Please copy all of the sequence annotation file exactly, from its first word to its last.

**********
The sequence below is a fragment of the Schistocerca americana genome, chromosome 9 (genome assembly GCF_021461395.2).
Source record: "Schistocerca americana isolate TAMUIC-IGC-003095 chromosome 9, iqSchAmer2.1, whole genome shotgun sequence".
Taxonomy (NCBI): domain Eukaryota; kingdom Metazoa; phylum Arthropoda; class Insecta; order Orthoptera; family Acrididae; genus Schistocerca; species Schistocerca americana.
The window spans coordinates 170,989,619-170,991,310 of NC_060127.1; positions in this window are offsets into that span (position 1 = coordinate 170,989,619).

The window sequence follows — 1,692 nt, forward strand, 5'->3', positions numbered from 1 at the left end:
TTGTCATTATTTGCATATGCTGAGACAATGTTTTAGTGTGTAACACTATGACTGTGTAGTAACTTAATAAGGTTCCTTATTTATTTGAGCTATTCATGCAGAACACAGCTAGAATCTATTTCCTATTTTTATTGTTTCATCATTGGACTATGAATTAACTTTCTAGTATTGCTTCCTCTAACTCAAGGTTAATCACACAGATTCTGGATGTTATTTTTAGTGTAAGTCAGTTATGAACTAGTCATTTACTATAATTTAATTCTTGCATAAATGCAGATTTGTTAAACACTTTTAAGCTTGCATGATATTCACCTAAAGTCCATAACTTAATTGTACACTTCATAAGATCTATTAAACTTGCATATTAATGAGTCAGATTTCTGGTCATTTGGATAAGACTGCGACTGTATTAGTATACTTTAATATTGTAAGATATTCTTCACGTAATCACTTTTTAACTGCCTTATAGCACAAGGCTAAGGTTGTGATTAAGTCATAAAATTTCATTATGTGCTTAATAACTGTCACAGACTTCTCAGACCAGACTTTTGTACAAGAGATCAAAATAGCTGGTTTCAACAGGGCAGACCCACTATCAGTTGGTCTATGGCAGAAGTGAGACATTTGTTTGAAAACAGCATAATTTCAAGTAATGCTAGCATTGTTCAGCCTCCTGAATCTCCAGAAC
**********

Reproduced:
The sequence below is a fragment of the Schistocerca americana genome, chromosome 9 (genome assembly GCF_021461395.2).
Source record: "Schistocerca americana isolate TAMUIC-IGC-003095 chromosome 9, iqSchAmer2.1, whole genome shotgun sequence".
Taxonomy (NCBI): domain Eukaryota; kingdom Metazoa; phylum Arthropoda; class Insecta; order Orthoptera; family Acrididae; genus Schistocerca; species Schistocerca americana.
The window spans coordinates 170,989,619-170,991,310 of NC_060127.1; positions in this window are offsets into that span (position 1 = coordinate 170,989,619).

The window sequence follows — 1,692 nt, forward strand, 5'->3', positions numbered from 1 at the left end:
TTGTCATTATTTGCATATGCTGAGACAATGTTTTAGTGTGTAACACTATGACTGTGTAGTAACTTAATAAGGTTCCTTATTTATTTGAGCTATTCATGCAGAACACAGCTAGAATCTATTTCCTATTTTTATTGTTTCATCATTGGACTATGAATTAACTTTCTAGTATTGCTTCCTCTAACTCAAGGTTAATCACACAGATTCTGGATGTTATTTTTAGTGTAAGTCAGTTATGAACTAGTCATTTACTATAATTTAATTCTTGCATAAATGCAGATTTGTTAAACACTTTTAAGCTTGCATGATATTCACCTAAAGTCCATAACTTAATTGTACACTTCATAAGATCTATTAAACTTGCATATTAATGAGTCAGATTTCTGGTCATTTGGATAAGACTGCGACTGTATTAGTATACTTTAATATTGTAAGATATTCTTCACGTAATCACTTTTTAACTGCCTTATAGCACAAGGCTAAGGTTGTGATTAAGTCATAAAATTTCATTATGTGCTTAATAACTGTCACAGACTTCTCAGACCAGACTTTTGTACAAGAGATCAAAATAGCTGGTTTCAACAGGGCAGACCCACTATCAGTTGGTCTATGGCAGAAGTGAGACATTTGTTTGAAAACAGCATAATTTCAAGTAATGCTAGCATTGTTCAGCCTCCTGAATCTCCAGAAC